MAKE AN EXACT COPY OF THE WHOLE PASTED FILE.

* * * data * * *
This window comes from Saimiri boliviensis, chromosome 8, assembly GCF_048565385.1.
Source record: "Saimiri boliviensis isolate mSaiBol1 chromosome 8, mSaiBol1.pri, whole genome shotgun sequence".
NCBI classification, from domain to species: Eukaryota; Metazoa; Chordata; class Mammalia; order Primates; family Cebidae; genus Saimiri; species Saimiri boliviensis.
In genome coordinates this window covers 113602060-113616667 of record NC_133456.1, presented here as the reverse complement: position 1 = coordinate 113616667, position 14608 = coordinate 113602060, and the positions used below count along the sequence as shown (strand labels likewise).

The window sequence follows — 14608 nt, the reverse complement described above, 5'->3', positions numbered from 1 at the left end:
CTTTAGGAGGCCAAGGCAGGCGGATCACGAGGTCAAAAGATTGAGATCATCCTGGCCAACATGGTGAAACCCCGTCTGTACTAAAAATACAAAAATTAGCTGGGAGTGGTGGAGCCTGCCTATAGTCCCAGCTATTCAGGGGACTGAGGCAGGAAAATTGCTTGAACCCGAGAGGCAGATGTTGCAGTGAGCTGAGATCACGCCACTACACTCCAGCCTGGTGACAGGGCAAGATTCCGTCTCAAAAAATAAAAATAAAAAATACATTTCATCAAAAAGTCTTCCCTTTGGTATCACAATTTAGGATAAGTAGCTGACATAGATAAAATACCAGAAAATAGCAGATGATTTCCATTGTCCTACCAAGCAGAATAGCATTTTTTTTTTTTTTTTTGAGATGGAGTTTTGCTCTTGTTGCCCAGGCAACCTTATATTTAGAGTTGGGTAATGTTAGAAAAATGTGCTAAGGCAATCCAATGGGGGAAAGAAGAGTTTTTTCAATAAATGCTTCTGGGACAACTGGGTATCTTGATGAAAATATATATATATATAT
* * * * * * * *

This window comes from Saimiri boliviensis, chromosome 8, assembly GCF_048565385.1.
Source record: "Saimiri boliviensis isolate mSaiBol1 chromosome 8, mSaiBol1.pri, whole genome shotgun sequence".
NCBI classification, from domain to species: Eukaryota; Metazoa; Chordata; class Mammalia; order Primates; family Cebidae; genus Saimiri; species Saimiri boliviensis.
In genome coordinates this window covers 113602060-113616667 of record NC_133456.1, presented here as the reverse complement: position 1 = coordinate 113616667, position 14608 = coordinate 113602060, and the positions used below count along the sequence as shown (strand labels likewise).

The window sequence follows — 14608 nt, the reverse complement described above, 5'->3', positions numbered from 1 at the left end:
CTTTAGGAGGCCAAGGCAGGCGGATCACGAGGTCAAAAGATTGAGATCATCCTGGCCAACATGGTGAAACCCCGTCTGTACTAAAAATACAAAAATTAGCTGGGAGTGGTGGAGCCTGCCTATAGTCCCAGCTATTCAGGGGACTGAGGCAGGAAAATTGCTTGAACCCGAGAGGCAGATGTTGCAGTGAGCTGAGATCACGCCACTACACTCCAGCCTGGTGACAGGGCAAGATTCCGTCTCAAAAAATAAAAATAAAAAATACATTTCATCAAAAAGTCTTCCCTTTGGTATCACAATTTAGGATAAGTAGCTGACATAGATAAAATACCAGAAAATAGCAGATGATTTCCATTGTCCTACCAAGCAGAATAGCATTTTTTTTTTTTTTTTTGAGATGGAGTTTTGCTCTTGTTGCCCAGGCAACCTTATATTTAGAGTTGGGTAATGTTAGAAAAATGTGCTAAGGCAATCCAATGGGGGAAAGAAGAGTTTTTTCAATAAATGCTTCTGGGACAACTGGGTATCTTGATGAAAATATATATATATATAT